SpiritualDirection.com / Catholic Spiritual Direction

How can I increase strength of my will to resist temptation? I of II

July 25, 2011 by  
Filed under Fr. Bartunek, Mortification, Spiritual Development

Dear Father John, I would like to ask you for a piece of advice. Since my will is not so strong as it should be; what are the exercises to practice that important element of spiritual formation?

I am so encouraged to see that you recognize a need to develop your willpower! The first job the Holy Spirit has is to show us our need for God’s grace, so you are obviously in tune with the Holy Spirit!

And that’s the first point: We all need to remember that when it comes to pursuing spiritual maturity, our own efforts are never enough. (A heresy from the fifth century taught the contrary, and it was condemned by the Church; it’s called Pelegianism.) On the other hand, St. Thomas Aquinas reminded us many centuries ago that “grace builds on nature,” and that means that we can do a lot to create a propitious atmosphere for God’s grace to be fruitful, to take root in our souls and bear abundant fruit, “some one-hundredfold, some sixtyfold, some thirtyfold” (Matthew 13:8).

The Shortcut (Ha!)
Forming the will, our capacity to make prudent, firm decisions and follow through with them in spite of opposition, temptation, or difficulty, is absolutely necessary for spiritual progress. A weak will inhibits our capacity to love, because love means self-giving, and self-giving is necessarily difficult in a fallen world, a world in which our fallen nature tends automatically towards self-indulgence. So you are right to want to form your will, to strengthen it, to develop it. Unfortunately, no flashy, romantic method exists for character formation. I can’t give you a short-cut. I can only share some recommendations that spiritual writers have given throughout the centuries. It will be up to you to put them into practice. But you will not be alone – three of the gifts of the Holy Spirit, which were planted in your soul at baptism, are directed towards giving your weak and wounded will a supernatural boost (these are the gifts of fortitude, piety, and fear of the Lord). So, if you make a decent effort to do your part, the Holy Spirit will surely give you a fantastic return for your investment. Your will has two jobs in the spiritual life. First it has to submit to God, to embrace and obey God’s will. Second, it has to govern your other, lower faculties (like your appetites), so that they don’t go off on their own and drag you into the muddy acid of laziness, lust, greed, and the other vices. You can do some practical things to train your will in both tasks.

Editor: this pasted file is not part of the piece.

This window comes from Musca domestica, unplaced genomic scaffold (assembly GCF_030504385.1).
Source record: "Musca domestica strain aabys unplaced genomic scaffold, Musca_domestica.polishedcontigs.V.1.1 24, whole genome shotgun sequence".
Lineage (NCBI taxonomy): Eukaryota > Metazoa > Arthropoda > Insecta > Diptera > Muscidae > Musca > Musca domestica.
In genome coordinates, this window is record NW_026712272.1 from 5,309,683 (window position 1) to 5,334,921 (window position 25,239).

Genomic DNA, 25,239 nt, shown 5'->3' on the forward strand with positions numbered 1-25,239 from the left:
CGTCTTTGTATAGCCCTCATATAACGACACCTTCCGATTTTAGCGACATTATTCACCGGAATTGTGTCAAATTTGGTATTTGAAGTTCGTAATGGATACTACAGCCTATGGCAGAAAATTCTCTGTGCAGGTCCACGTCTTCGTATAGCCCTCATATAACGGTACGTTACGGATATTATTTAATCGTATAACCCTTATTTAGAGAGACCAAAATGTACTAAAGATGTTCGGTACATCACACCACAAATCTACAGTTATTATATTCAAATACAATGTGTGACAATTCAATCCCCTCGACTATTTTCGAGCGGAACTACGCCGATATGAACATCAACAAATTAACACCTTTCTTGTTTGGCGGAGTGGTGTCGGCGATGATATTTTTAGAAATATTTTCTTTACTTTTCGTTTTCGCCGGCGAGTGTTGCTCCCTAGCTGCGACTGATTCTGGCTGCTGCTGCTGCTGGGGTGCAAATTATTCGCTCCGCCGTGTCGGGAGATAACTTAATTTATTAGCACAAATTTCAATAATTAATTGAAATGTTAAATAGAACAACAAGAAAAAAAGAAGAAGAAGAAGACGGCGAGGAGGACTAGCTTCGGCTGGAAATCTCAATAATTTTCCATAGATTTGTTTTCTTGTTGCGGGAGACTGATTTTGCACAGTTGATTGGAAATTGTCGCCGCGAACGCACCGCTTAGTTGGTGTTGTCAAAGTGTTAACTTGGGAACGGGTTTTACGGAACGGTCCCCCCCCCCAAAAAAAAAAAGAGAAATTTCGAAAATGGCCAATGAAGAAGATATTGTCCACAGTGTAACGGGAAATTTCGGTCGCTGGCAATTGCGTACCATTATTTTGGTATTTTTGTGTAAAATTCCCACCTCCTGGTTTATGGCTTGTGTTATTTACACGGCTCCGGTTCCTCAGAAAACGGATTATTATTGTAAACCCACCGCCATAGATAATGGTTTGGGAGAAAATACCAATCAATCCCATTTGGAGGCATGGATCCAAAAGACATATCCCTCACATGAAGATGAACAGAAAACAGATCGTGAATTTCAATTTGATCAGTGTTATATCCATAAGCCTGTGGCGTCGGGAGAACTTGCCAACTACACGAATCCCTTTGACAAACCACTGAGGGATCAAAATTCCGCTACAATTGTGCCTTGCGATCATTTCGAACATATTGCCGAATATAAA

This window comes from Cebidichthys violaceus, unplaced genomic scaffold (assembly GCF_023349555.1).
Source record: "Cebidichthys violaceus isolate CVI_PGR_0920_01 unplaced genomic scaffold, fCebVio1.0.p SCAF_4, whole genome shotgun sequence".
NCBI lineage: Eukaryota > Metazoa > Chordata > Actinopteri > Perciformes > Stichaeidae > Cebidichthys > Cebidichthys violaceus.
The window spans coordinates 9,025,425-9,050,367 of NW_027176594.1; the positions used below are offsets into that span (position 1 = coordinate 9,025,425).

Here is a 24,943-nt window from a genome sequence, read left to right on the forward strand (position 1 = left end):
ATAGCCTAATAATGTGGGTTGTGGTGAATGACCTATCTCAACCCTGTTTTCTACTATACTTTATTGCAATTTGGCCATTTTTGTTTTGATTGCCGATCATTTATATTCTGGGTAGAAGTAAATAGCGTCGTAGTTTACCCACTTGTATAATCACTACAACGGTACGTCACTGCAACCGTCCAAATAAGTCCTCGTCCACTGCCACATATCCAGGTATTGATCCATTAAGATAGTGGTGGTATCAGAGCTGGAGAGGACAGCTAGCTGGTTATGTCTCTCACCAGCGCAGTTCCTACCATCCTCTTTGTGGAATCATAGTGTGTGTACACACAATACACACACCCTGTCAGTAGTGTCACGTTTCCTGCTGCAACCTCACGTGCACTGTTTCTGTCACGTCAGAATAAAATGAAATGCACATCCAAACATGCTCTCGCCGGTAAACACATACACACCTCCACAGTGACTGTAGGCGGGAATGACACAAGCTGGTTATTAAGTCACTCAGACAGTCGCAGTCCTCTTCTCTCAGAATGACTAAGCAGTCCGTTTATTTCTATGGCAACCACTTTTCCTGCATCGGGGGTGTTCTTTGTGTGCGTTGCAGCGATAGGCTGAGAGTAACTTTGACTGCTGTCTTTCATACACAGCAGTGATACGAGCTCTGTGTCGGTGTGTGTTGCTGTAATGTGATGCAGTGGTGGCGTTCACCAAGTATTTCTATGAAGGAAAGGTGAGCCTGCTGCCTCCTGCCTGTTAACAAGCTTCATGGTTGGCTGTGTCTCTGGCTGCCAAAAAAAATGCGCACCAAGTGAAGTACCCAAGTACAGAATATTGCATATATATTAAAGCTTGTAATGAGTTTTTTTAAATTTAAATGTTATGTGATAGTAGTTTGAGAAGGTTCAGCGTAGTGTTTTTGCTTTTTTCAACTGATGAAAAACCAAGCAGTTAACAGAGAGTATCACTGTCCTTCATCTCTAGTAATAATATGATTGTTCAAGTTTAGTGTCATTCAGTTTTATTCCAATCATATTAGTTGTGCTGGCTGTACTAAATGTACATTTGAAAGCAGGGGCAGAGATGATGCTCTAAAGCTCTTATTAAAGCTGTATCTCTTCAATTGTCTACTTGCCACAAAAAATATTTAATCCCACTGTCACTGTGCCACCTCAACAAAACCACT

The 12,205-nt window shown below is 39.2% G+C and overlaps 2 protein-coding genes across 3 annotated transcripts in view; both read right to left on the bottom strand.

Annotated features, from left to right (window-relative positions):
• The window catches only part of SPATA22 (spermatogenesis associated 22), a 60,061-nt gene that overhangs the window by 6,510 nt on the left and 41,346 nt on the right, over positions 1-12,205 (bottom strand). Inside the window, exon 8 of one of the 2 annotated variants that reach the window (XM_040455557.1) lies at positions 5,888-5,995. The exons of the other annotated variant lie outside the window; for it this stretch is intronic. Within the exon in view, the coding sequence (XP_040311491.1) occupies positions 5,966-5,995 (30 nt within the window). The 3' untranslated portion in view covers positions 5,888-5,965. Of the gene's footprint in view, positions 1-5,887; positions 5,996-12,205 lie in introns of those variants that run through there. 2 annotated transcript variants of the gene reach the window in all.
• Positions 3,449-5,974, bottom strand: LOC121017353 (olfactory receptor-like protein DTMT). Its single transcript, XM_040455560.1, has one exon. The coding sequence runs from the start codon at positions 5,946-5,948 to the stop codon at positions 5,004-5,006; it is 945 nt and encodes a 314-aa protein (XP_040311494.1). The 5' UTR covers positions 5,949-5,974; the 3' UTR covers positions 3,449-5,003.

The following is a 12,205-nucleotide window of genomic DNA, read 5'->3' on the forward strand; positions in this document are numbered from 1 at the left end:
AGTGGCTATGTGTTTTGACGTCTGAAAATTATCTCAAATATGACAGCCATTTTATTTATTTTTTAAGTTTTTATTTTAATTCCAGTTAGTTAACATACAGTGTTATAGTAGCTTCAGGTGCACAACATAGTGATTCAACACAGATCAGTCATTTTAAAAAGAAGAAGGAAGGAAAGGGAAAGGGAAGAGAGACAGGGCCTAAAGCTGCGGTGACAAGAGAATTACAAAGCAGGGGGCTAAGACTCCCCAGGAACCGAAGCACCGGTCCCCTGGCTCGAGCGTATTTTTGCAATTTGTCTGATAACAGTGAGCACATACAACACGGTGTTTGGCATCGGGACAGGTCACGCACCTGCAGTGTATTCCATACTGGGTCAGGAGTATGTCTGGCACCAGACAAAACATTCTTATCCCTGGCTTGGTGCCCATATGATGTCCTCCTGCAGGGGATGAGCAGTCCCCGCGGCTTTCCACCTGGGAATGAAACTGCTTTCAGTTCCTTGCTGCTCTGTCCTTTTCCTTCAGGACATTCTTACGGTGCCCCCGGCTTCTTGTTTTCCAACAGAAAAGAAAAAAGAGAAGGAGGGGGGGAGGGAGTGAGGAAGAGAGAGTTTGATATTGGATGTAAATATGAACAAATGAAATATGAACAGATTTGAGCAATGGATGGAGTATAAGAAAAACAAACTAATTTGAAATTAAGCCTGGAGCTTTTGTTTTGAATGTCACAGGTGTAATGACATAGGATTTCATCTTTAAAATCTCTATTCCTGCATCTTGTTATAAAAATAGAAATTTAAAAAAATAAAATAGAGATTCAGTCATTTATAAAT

Job #1: Embracing God’s Will
To embrace God’s will for your life – whether in basic things like following the Commandments and the duties of your state in life, or in extraordinary moments when he sends special inspirations – you have to be convinced that God’s will really is the very best option. This is the kind of conviction that drove St. Thomas More, for example, to give up the highest honors in the Kingdom, abundant riches, and an incomparable position of power and prestige, trading it all in for a few years in prison and a death sentence. He knew the answer to Christ’s question: “What does it profit a man to gain the whole world if he loses his soul?” (Matthew 16:26). The more deeply we are convinced that God’s will, God’s plan, and God’s way are based on his infinite wisdom, limitless goodness, and passionate, personal love for us as individuals, the more we will want to embrace it and follow it, no matter the cost.